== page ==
Minimum cost of transport in human running is not ubiquitous

Cher, Pei Hua, Stewart, Ian B., & Worringham, Charles J. (2015) Minimum cost of transport in human running is not ubiquitous. Medicine and Science in Sports and Exercise, 47(2), pp. 307-314.

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This study explores recent claims that humans exhibit a minimum cost of transport (CoTmin) for running which occurs at an intermediate speed, and assesses individual physiological, gait and training characteristics.


Twelve healthy participants with varying levels of fitness and running experience ran on a treadmill at six self-selected speeds in a discontinuous protocol over three sessions. Running speed (km[middle dot]hr-1), V[spacing dot above]O2 (mL[middle dot]kg-1[middle dot]km-1), CoT (kcal[middle dot]km-1), heart rate (beats[middle dot]min-1) and cadence (steps[middle dot]min-1) were continuously measured. V[spacing dot above]O2 max was measured on a fourth testing session. The occurrence of a CoTmin was investigated and its presence or absence examined with respect to fitness, gait and training characteristics.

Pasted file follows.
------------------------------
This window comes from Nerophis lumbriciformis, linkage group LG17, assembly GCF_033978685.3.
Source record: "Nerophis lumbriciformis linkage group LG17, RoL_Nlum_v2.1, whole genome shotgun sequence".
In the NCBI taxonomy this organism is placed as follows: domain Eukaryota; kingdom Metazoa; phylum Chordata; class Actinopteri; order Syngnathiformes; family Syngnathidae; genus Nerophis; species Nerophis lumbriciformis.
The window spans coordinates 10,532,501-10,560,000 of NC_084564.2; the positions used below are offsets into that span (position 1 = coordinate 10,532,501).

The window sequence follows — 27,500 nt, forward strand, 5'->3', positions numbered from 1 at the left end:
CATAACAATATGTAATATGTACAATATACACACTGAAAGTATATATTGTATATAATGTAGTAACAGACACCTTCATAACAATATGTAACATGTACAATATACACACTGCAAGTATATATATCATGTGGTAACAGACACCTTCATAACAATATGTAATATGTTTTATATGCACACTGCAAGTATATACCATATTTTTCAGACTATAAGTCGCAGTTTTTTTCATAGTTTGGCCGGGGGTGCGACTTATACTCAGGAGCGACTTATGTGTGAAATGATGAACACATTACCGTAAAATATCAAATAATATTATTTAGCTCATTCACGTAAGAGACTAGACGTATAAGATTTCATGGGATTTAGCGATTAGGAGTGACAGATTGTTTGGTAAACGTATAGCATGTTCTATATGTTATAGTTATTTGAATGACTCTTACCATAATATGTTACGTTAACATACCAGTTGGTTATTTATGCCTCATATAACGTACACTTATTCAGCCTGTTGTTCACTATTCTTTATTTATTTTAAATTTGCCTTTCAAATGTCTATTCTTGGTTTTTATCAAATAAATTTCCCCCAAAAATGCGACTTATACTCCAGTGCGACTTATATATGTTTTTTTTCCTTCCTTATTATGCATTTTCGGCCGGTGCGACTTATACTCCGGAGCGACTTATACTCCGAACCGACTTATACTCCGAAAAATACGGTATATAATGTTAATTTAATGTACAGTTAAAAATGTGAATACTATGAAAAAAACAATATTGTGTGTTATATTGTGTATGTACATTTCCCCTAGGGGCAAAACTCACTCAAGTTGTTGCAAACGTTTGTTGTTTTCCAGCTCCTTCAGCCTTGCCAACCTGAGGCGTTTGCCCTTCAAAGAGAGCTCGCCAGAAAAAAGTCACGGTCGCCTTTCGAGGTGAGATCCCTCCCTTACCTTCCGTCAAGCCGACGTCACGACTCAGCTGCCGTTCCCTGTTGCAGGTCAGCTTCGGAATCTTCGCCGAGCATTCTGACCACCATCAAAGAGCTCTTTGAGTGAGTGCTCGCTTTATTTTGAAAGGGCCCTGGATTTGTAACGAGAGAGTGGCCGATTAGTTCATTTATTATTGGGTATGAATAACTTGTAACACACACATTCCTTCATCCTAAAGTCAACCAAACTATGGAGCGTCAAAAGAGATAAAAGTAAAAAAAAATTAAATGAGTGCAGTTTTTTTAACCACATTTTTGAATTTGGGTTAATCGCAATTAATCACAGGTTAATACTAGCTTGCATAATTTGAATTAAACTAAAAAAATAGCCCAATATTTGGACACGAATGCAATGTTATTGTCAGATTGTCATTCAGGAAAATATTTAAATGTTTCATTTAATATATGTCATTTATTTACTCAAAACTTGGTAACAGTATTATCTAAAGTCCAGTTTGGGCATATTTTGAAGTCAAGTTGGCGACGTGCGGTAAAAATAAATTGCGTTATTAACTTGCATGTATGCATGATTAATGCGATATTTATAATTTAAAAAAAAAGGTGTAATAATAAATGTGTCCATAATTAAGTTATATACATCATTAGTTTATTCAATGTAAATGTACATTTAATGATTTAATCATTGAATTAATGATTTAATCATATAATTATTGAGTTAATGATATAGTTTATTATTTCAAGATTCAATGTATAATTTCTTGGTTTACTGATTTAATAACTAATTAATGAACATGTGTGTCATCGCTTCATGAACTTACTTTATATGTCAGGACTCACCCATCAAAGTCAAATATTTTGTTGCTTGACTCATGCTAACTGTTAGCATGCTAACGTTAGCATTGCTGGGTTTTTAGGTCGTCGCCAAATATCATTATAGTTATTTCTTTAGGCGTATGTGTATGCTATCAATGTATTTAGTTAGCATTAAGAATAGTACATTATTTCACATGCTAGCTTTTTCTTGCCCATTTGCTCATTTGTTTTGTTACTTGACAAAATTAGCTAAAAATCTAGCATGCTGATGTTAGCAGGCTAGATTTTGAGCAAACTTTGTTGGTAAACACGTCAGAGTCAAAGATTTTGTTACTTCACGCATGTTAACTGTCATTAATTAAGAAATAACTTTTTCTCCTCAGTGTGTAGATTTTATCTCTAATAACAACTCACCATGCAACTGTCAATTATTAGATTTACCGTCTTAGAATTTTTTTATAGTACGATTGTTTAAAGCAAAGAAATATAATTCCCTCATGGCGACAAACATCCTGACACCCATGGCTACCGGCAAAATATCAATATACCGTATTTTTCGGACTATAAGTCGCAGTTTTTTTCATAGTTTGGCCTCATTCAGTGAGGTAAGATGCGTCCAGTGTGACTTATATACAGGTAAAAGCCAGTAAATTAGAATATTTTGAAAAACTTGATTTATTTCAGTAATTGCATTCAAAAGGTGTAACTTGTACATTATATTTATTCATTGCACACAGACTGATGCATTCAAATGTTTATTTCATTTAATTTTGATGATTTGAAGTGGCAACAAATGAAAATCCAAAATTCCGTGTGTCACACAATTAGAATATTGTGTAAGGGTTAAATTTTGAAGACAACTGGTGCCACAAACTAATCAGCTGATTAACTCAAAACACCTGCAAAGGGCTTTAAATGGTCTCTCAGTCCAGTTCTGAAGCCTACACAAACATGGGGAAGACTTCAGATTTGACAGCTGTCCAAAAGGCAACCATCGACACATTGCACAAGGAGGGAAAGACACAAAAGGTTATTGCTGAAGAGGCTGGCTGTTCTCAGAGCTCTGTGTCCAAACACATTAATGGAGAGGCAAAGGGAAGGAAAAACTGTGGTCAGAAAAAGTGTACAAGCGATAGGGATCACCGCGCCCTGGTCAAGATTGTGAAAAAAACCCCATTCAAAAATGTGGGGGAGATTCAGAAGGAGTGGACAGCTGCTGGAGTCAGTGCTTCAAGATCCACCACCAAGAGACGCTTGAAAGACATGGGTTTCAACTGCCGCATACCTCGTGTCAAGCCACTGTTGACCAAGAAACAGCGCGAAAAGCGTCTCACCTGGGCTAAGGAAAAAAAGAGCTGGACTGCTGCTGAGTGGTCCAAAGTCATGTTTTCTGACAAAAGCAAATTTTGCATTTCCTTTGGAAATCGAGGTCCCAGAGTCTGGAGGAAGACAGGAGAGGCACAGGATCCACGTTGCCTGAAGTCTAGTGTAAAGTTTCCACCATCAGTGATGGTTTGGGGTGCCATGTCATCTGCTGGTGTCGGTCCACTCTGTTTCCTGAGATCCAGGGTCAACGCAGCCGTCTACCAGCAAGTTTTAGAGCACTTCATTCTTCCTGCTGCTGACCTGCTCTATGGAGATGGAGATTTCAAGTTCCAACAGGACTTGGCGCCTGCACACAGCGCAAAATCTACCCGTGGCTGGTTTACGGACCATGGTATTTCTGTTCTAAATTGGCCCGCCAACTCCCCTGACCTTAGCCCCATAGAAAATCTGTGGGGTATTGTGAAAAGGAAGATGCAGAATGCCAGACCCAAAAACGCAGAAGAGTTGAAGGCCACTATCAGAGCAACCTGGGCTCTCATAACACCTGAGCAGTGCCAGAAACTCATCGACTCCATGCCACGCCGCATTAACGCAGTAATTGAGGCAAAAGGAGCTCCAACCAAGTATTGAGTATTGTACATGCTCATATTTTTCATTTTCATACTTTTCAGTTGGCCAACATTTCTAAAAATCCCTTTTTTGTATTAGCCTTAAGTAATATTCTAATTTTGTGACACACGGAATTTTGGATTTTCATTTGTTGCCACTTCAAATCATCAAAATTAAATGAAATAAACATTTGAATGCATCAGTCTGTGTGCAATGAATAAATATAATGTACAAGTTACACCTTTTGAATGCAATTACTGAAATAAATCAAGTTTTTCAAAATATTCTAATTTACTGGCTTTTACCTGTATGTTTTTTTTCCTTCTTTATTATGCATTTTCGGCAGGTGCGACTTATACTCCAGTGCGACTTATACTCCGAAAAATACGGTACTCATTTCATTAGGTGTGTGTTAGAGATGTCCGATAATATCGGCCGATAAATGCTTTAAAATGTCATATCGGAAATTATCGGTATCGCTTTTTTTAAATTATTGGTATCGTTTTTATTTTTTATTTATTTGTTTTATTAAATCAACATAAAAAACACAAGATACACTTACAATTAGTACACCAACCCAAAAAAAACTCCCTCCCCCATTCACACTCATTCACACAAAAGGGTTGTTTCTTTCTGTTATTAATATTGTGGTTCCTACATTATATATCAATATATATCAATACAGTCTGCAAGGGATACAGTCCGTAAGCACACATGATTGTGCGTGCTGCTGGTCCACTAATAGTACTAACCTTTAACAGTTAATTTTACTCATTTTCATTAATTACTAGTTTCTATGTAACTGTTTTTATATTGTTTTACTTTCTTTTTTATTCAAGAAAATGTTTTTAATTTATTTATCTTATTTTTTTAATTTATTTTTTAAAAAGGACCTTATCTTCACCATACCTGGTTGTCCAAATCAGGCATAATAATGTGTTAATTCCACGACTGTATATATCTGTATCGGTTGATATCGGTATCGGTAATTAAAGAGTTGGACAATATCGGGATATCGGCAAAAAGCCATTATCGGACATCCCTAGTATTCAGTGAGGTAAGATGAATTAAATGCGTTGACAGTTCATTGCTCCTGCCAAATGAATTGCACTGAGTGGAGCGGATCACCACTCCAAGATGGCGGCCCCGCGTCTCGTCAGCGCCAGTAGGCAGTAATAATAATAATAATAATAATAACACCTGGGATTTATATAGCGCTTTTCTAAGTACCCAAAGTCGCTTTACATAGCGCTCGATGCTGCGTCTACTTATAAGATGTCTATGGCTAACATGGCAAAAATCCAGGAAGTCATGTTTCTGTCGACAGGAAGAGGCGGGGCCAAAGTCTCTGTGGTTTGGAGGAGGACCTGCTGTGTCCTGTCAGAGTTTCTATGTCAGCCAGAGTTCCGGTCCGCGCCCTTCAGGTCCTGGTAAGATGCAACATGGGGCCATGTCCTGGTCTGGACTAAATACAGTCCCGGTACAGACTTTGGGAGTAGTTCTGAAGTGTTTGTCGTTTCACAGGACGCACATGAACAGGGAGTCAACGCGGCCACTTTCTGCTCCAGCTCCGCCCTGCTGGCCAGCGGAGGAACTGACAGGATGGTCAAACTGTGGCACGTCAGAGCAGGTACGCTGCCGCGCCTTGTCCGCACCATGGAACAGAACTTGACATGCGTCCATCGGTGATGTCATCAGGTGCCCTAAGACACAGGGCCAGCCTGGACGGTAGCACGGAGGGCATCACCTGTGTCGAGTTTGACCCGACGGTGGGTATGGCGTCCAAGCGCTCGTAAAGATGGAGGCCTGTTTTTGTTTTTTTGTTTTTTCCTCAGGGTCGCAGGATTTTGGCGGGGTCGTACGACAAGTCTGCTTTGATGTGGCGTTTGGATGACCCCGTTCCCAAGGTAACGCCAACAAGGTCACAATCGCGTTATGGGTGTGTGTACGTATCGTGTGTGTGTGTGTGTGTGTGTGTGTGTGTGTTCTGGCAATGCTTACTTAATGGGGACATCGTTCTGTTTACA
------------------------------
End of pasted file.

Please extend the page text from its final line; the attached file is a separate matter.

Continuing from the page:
Five participants showed a clear CoTmin at an intermediate speed and a statistically significant (p < 0.05) quadratic CoT-speed function, while the other participants did not show such evidence. Participants were then categorized and compared with respect to the strength of evidence for a CoTmin (ClearCoTmin and NoCoTmin). The ClearCoTmin group displayed significantly higher correlation between speed and cadence; more endurance training and exercise sessions per week; than the NoCoTmin group; and a marginally non-significant but higher aerobic capacity. Some runners still showed a CoTmin at an intermediate speed even after subtraction of resting energy expenditure.


The findings confirm the existence of an optimal speed for human running, in some but not all participants. Those exhibiting a COTmin undertook a higher volume of running, ran with a cadence that was more consistently modulated with speed, and tended to be aerobically fitter. The ability to minimise the energetic cost of transport appears not to be ubiquitous feature of human running but may emerge in some individuals with extensive running experience.

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2 citations in Scopus
2 citations in Web of Science®
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ID Code: 74134
Item Type: Journal Article
Refereed: Yes
Keywords: Running economy, Optimal speed, Human locomotion, Motion efficiency
DOI: 10.1249/MSS.0000000000000421
ISSN: 1530-0315
Subjects: Australian and New Zealand Standard Research Classification > MEDICAL AND HEALTH SCIENCES (110000) > HUMAN MOVEMENT AND SPORTS SCIENCE (110600) > Exercise Physiology (110602)
Divisions: Current > QUT Faculties and Divisions > Faculty of Health
Current > Institutes > Institute of Health and Biomedical Innovation
Copyright Owner: Copyright 2014 Lippincott Williams & Wilkins
Deposited On: 22 Sep 2014 22:14
Last Modified: 21 Jun 2017 15:52

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